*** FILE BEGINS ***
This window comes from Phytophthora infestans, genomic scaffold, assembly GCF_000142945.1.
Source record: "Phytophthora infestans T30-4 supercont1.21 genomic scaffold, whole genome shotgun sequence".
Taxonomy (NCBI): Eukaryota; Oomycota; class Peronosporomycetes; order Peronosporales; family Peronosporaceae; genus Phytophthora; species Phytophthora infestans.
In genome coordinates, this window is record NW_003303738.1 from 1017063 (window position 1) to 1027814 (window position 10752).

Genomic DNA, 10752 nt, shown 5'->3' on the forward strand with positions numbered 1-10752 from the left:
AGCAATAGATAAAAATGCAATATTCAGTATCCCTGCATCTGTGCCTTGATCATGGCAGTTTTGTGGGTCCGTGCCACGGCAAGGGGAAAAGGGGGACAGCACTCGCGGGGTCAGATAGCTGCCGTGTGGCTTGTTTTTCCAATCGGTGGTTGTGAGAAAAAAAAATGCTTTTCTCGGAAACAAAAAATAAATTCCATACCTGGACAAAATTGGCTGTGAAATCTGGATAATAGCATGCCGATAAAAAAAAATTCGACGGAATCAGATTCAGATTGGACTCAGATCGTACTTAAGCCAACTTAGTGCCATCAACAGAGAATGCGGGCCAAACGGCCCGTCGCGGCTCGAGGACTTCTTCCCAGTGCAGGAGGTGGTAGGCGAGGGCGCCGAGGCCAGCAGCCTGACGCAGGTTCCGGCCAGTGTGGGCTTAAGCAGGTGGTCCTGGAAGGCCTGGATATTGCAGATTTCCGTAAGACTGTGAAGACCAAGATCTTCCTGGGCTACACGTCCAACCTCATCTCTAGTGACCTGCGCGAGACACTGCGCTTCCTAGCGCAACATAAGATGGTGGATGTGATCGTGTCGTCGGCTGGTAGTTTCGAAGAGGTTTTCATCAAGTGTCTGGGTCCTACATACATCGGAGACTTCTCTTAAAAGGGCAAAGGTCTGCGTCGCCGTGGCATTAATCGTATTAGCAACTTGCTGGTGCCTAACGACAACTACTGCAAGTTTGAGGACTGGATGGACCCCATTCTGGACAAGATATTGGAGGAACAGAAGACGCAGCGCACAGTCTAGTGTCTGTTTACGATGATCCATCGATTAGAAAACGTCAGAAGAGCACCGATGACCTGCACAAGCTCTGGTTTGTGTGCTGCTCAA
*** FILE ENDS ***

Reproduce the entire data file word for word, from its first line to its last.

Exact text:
This window comes from Phytophthora infestans, genomic scaffold, assembly GCF_000142945.1.
Source record: "Phytophthora infestans T30-4 supercont1.21 genomic scaffold, whole genome shotgun sequence".
Taxonomy (NCBI): Eukaryota; Oomycota; class Peronosporomycetes; order Peronosporales; family Peronosporaceae; genus Phytophthora; species Phytophthora infestans.
In genome coordinates, this window is record NW_003303738.1 from 1017063 (window position 1) to 1027814 (window position 10752).

Genomic DNA, 10752 nt, shown 5'->3' on the forward strand with positions numbered 1-10752 from the left:
AGCAATAGATAAAAATGCAATATTCAGTATCCCTGCATCTGTGCCTTGATCATGGCAGTTTTGTGGGTCCGTGCCACGGCAAGGGGAAAAGGGGGACAGCACTCGCGGGGTCAGATAGCTGCCGTGTGGCTTGTTTTTCCAATCGGTGGTTGTGAGAAAAAAAAATGCTTTTCTCGGAAACAAAAAATAAATTCCATACCTGGACAAAATTGGCTGTGAAATCTGGATAATAGCATGCCGATAAAAAAAAATTCGACGGAATCAGATTCAGATTGGACTCAGATCGTACTTAAGCCAACTTAGTGCCATCAACAGAGAATGCGGGCCAAACGGCCCGTCGCGGCTCGAGGACTTCTTCCCAGTGCAGGAGGTGGTAGGCGAGGGCGCCGAGGCCAGCAGCCTGACGCAGGTTCCGGCCAGTGTGGGCTTAAGCAGGTGGTCCTGGAAGGCCTGGATATTGCAGATTTCCGTAAGACTGTGAAGACCAAGATCTTCCTGGGCTACACGTCCAACCTCATCTCTAGTGACCTGCGCGAGACACTGCGCTTCCTAGCGCAACATAAGATGGTGGATGTGATCGTGTCGTCGGCTGGTAGTTTCGAAGAGGTTTTCATCAAGTGTCTGGGTCCTACATACATCGGAGACTTCTCTTAAAAGGGCAAAGGTCTGCGTCGCCGTGGCATTAATCGTATTAGCAACTTGCTGGTGCCTAACGACAACTACTGCAAGTTTGAGGACTGGATGGACCCCATTCTGGACAAGATATTGGAGGAACAGAAGACGCAGCGCACAGTCTAGTGTCTGTTTACGATGATCCATCGATTAGAAAACGTCAGAAGAGCACCGATGACCTGCACAAGCTCTGGTTTGTGTGCTGCTCAA